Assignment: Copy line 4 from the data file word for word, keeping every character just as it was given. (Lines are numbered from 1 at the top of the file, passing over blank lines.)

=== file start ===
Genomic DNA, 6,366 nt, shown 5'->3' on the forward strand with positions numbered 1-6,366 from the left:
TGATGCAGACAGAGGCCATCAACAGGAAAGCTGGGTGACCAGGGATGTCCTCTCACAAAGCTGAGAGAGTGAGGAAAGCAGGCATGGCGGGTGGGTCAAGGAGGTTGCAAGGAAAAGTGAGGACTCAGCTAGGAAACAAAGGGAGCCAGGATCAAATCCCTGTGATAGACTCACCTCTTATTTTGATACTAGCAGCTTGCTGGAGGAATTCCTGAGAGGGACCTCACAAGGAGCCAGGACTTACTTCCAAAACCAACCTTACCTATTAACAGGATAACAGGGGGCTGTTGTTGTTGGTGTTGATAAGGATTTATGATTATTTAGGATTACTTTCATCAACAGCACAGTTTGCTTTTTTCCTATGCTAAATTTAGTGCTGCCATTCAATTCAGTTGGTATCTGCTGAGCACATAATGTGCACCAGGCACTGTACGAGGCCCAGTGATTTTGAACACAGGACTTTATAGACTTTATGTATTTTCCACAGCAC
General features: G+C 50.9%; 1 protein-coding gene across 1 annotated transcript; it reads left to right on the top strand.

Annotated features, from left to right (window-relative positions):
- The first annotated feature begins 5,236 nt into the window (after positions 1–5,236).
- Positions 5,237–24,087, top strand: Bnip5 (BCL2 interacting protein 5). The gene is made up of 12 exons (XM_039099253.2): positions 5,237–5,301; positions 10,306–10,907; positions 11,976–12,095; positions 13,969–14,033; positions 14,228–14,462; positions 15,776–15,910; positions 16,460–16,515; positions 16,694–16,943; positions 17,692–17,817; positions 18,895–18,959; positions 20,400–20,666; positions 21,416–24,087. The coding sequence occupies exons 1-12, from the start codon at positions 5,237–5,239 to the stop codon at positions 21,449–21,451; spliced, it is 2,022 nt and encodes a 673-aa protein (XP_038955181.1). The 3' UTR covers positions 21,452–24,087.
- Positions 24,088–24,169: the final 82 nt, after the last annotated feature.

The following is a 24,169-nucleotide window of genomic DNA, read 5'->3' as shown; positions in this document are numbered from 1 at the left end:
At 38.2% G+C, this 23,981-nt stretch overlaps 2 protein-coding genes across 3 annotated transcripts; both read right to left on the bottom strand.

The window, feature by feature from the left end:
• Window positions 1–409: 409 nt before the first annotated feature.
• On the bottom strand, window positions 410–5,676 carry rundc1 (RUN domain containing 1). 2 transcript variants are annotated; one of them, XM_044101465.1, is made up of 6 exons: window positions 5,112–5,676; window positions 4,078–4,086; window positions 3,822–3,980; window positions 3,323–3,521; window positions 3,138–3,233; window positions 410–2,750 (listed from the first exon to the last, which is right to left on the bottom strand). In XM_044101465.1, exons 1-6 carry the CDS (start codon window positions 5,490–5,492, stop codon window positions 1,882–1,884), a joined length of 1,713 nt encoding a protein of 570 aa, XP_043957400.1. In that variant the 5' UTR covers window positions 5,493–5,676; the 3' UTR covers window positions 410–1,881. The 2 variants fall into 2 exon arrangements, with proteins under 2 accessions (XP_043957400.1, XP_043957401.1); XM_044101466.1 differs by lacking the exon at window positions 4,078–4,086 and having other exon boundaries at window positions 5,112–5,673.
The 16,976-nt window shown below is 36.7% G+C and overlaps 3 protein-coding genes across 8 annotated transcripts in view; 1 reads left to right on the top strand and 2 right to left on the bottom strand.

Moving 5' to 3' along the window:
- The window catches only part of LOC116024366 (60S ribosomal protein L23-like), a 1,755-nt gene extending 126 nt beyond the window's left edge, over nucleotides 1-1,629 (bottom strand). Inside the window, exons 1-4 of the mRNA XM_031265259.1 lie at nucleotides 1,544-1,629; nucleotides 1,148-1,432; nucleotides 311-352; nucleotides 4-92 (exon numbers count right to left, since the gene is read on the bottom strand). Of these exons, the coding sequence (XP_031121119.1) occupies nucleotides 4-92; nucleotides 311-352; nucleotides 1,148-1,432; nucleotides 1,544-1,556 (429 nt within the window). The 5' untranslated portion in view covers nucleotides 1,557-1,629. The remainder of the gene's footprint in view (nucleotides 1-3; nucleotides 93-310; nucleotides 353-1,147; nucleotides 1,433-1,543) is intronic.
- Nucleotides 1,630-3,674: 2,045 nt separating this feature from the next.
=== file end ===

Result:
Annotated features, from left to right (window-relative positions):